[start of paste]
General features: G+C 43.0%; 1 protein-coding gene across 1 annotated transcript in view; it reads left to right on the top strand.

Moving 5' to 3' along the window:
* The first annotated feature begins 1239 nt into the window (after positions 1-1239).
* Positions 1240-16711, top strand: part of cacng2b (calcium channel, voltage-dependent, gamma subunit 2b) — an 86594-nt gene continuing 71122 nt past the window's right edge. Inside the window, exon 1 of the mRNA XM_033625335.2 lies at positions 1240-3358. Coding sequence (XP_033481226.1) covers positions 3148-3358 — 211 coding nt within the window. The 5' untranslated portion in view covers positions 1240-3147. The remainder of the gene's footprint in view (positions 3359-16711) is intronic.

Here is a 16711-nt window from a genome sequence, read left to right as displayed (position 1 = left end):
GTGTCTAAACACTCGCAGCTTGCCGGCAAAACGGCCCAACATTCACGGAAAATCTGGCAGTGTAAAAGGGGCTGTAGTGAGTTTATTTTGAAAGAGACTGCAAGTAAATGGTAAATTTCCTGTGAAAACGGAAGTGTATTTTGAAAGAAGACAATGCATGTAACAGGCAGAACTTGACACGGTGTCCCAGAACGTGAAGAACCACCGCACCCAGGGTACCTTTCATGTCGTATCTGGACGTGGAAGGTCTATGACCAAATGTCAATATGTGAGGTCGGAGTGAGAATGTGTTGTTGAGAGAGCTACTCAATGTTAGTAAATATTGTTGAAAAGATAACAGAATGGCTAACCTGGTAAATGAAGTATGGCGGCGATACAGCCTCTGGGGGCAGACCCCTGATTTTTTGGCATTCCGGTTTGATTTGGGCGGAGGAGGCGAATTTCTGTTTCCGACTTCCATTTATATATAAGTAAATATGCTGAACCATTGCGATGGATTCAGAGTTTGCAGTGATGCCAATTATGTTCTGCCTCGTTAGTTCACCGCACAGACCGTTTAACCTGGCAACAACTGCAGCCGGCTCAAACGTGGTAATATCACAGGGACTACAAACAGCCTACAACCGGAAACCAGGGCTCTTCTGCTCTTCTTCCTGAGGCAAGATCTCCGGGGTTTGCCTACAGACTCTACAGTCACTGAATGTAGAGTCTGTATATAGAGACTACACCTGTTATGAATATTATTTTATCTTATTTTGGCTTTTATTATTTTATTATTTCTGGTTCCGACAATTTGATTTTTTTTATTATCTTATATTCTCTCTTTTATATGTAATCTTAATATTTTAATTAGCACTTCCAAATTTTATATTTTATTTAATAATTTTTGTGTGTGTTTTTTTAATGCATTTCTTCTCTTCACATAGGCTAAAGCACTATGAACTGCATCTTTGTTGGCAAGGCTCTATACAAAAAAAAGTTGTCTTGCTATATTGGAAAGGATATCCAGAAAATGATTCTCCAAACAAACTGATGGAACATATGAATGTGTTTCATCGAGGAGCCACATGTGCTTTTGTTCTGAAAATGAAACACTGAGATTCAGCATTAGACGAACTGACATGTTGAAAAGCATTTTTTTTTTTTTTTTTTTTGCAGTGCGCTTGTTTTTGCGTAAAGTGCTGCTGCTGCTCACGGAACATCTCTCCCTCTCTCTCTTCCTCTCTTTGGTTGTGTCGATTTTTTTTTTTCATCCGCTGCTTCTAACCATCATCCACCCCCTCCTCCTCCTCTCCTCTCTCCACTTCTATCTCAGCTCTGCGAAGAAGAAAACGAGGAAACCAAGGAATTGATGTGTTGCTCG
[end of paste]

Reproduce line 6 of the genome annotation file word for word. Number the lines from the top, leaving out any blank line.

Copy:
GTGTCTAAACACTCGCAGCTTGCCGGCAAAACGGCCCAACATTCACGGAAAATCTGGCAGTGTAAAAGGGGCTGTAGTGAGTTTATTTTGAAAGAGACTGCAAGTAAATGGTAAATTTCCTGTGAAAACGGAAGTGTATTTTGAAAGAAGACAATGCATGTAACAGGCAGAACTTGACACGGTGTCCCAGAACGTGAAGAACCACCGCACCCAGGGTACCTTTCATGTCGTATCTGGACGTGGAAGGTCTATGACCAAATGTCAATATGTGAGGTCGGAGTGAGAATGTGTTGTTGAGAGAGCTACTCAATGTTAGTAAATATTGTTGAAAAGATAACAGAATGGCTAACCTGGTAAATGAAGTATGGCGGCGATACAGCCTCTGGGGGCAGACCCCTGATTTTTTGGCATTCCGGTTTGATTTGGGCGGAGGAGGCGAATTTCTGTTTCCGACTTCCATTTATATATAAGTAAATATGCTGAACCATTGCGATGGATTCAGAGTTTGCAGTGATGCCAATTATGTTCTGCCTCGTTAGTTCACCGCACAGACCGTTTAACCTGGCAACAACTGCAGCCGGCTCAAACGTGGTAATATCACAGGGACTACAAACAGCCTACAACCGGAAACCAGGGCTCTTCTGCTCTTCTTCCTGAGGCAAGATCTCCGGGGTTTGCCTACAGACTCTACAGTCACTGAATGTAGAGTCTGTATATAGAGACTACACCTGTTATGAATATTATTTTATCTTATTTTGGCTTTTATTATTTTATTATTTCTGGTTCCGACAATTTGATTTTTTTTATTATCTTATATTCTCTCTTTTATATGTAATCTTAATATTTTAATTAGCACTTCCAAATTTTATATTTTATTTAATAATTTTTGTGTGTGTTTTTTTAATGCATTTCTTCTCTTCACATAGGCTAAAGCACTATGAACTGCATCTTTGTTGGCAAGGCTCTATACAAAAAAAAGTTGTCTTGCTATATTGGAAAGGATATCCAGAAAATGATTCTCCAAACAAACTGATGGAACATATGAATGTGTTTCATCGAGGAGCCACATGTGCTTTTGTTCTGAAAATGAAACACTGAGATTCAGCATTAGACGAACTGACATGTTGAAAAGCATTTTTTTTTTTTTTTTTTTTGCAGTGCGCTTGTTTTTGCGTAAAGTGCTGCTGCTGCTCACGGAACATCTCTCCCTCTCTCTCTTCCTCTCTTTGGTTGTGTCGATTTTTTTTTTTCATCCGCTGCTTCTAACCATCATCCACCCCCTCCTCCTCCTCTCCTCTCTCCACTTCTATCTCAGCTCTGCGAAGAAGAAAACGAGGAAACCAAGGAATTGATGTGTTGCTCG